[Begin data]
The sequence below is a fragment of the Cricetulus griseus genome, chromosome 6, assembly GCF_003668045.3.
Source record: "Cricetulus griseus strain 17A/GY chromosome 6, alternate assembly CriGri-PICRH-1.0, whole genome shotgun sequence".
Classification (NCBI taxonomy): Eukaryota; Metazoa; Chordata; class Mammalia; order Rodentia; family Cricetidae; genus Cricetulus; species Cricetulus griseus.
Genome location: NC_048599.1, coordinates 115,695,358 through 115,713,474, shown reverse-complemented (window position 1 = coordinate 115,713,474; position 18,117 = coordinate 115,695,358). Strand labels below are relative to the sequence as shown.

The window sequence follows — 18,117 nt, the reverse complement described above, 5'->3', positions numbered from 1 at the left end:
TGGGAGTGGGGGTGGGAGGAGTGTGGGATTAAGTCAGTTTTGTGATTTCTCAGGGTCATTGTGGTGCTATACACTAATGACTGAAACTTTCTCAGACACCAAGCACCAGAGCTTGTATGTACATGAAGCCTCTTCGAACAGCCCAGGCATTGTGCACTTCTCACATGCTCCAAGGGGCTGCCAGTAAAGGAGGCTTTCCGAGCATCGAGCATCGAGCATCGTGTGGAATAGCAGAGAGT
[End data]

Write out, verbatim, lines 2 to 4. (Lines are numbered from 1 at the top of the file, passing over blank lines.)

Source record: "Cricetulus griseus strain 17A/GY chromosome 6, alternate assembly CriGri-PICRH-1.0, whole genome shotgun sequence".
Classification (NCBI taxonomy): Eukaryota; Metazoa; Chordata; class Mammalia; order Rodentia; family Cricetidae; genus Cricetulus; species Cricetulus griseus.
Genome location: NC_048599.1, coordinates 115,695,358 through 115,713,474, shown reverse-complemented (window position 1 = coordinate 115,713,474; position 18,117 = coordinate 115,695,358). Strand labels below are relative to the sequence as shown.